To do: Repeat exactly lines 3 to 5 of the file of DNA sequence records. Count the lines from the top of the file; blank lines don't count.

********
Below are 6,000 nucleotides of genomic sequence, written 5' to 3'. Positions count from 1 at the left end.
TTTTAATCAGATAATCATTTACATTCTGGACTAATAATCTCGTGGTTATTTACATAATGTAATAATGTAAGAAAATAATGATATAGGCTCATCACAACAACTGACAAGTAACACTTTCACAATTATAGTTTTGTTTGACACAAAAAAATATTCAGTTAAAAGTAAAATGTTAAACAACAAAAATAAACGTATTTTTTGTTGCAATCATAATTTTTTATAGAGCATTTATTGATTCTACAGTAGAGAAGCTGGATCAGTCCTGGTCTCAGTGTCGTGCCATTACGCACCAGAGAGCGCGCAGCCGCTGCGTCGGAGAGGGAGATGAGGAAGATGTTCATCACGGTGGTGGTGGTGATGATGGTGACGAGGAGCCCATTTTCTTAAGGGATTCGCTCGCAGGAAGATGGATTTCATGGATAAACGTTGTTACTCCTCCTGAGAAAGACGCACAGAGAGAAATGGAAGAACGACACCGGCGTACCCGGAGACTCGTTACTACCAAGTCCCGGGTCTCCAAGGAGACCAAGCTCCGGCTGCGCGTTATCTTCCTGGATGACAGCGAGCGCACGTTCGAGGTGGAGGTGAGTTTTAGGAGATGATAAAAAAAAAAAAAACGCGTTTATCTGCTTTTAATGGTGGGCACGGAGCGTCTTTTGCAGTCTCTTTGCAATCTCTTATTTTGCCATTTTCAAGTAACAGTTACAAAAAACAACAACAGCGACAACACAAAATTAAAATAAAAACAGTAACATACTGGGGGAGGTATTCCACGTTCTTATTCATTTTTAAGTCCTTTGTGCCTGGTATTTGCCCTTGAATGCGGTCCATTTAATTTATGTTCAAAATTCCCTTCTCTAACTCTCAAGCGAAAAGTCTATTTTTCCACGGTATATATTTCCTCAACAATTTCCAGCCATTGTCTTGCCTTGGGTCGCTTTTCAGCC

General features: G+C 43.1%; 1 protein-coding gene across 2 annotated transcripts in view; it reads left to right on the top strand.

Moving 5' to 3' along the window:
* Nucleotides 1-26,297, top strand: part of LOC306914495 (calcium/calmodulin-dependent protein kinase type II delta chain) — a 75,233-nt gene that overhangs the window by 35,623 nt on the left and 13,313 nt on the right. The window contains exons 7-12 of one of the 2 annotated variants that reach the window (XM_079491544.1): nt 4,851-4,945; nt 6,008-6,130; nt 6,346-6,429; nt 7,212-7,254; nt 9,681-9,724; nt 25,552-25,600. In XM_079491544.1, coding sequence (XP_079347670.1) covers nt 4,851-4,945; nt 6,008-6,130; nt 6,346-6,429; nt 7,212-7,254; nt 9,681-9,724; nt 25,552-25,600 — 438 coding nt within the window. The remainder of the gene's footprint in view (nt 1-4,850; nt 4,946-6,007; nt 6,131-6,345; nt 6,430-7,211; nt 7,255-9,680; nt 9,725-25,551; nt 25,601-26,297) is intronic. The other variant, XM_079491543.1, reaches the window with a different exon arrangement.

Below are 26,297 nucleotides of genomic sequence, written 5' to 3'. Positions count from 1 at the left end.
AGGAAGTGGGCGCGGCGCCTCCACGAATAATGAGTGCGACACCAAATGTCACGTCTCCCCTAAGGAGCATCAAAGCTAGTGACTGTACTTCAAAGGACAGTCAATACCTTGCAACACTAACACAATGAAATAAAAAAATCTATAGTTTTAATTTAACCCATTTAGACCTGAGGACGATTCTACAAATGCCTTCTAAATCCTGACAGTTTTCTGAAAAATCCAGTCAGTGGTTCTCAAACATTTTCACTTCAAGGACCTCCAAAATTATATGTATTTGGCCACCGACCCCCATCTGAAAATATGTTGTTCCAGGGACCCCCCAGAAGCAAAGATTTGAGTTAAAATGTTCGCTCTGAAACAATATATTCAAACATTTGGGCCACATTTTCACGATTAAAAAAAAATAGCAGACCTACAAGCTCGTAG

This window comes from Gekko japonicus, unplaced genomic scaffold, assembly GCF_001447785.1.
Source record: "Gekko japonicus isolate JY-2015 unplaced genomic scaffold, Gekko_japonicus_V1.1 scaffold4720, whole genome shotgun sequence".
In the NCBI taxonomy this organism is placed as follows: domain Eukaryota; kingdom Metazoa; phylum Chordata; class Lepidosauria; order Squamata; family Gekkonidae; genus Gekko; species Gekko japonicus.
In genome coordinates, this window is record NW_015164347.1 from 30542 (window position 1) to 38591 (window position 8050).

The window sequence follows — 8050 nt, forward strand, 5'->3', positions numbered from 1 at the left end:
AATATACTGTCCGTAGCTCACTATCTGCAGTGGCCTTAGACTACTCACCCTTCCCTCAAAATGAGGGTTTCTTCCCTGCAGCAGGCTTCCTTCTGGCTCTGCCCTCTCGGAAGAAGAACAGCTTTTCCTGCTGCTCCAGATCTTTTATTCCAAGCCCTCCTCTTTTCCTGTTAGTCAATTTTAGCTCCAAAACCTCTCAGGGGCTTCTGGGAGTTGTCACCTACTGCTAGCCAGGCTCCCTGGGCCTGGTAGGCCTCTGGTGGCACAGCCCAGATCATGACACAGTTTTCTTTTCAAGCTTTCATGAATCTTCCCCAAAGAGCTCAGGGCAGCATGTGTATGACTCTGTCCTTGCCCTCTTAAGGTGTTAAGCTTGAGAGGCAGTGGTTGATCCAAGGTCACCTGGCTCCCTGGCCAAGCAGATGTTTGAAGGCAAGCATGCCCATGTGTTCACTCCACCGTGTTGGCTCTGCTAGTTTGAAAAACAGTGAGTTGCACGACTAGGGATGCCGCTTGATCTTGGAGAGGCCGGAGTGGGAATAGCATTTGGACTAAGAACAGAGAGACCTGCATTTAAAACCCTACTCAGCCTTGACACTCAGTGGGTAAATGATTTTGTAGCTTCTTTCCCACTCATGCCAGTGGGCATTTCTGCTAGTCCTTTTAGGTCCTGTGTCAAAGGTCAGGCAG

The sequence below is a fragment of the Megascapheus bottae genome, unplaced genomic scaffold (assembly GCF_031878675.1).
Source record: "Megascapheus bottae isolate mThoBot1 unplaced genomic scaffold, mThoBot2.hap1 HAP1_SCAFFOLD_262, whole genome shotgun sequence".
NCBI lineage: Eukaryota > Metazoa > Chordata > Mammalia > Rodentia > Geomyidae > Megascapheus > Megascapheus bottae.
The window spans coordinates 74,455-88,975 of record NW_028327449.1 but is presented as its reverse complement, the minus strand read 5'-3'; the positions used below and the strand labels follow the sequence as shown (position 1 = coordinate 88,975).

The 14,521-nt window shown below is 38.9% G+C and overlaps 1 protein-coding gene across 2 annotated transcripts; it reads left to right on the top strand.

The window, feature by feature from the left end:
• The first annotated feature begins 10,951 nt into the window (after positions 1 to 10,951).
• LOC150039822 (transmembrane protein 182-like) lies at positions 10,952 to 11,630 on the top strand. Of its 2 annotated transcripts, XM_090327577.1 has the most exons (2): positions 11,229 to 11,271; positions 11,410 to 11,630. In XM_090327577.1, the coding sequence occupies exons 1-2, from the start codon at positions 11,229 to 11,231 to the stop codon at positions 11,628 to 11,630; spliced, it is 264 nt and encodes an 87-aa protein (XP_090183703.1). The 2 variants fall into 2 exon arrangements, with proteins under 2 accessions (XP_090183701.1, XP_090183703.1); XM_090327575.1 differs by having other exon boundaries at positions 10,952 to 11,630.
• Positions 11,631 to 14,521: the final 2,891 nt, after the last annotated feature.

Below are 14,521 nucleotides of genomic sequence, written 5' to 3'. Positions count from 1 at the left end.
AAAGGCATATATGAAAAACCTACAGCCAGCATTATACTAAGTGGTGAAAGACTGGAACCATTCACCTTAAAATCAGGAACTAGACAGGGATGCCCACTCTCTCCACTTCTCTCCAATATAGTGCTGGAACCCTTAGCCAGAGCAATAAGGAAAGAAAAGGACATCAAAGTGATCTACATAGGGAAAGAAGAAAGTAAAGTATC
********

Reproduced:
General features: G+C 43.1%; 1 protein-coding gene across 2 annotated transcripts in view; it reads left to right on the top strand.

Moving 5' to 3' along the window:
* Nucleotides 1-26,297, top strand: part of LOC306914495 (calcium/calmodulin-dependent protein kinase type II delta chain) — a 75,233-nt gene that overhangs the window by 35,623 nt on the left and 13,313 nt on the right. The window contains exons 7-12 of one of the 2 annotated variants that reach the window (XM_079491544.1): nt 4,851-4,945; nt 6,008-6,130; nt 6,346-6,429; nt 7,212-7,254; nt 9,681-9,724; nt 25,552-25,600. In XM_079491544.1, coding sequence (XP_079347670.1) covers nt 4,851-4,945; nt 6,008-6,130; nt 6,346-6,429; nt 7,212-7,254; nt 9,681-9,724; nt 25,552-25,600 — 438 coding nt within the window. The remainder of the gene's footprint in view (nt 1-4,850; nt 4,946-6,007; nt 6,131-6,345; nt 6,430-7,211; nt 7,255-9,680; nt 9,725-25,551; nt 25,601-26,297) is intronic. The other variant, XM_079491543.1, reaches the window with a different exon arrangement.